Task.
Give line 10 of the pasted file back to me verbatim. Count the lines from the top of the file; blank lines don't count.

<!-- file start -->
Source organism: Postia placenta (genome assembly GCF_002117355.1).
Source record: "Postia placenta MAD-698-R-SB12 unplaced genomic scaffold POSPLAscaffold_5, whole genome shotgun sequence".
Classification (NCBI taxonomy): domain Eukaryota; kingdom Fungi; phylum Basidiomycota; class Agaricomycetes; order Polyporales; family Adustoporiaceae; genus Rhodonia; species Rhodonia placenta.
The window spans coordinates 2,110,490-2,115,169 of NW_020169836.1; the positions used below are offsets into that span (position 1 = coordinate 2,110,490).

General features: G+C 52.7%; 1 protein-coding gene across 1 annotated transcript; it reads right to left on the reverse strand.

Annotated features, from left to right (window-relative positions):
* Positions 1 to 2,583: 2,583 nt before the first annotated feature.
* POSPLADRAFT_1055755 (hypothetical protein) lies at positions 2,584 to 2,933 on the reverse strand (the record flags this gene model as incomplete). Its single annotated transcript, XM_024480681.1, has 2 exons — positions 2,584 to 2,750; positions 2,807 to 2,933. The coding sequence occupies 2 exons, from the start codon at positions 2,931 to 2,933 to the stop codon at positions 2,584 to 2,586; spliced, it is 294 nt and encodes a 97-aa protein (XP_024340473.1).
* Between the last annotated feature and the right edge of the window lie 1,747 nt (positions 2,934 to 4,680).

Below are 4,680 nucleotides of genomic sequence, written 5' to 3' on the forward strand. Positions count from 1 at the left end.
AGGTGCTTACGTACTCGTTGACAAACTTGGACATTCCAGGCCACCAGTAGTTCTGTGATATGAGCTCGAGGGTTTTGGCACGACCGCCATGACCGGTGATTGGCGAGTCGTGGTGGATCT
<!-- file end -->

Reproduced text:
Below are 4,680 nucleotides of genomic sequence, written 5' to 3' on the forward strand. Positions count from 1 at the left end.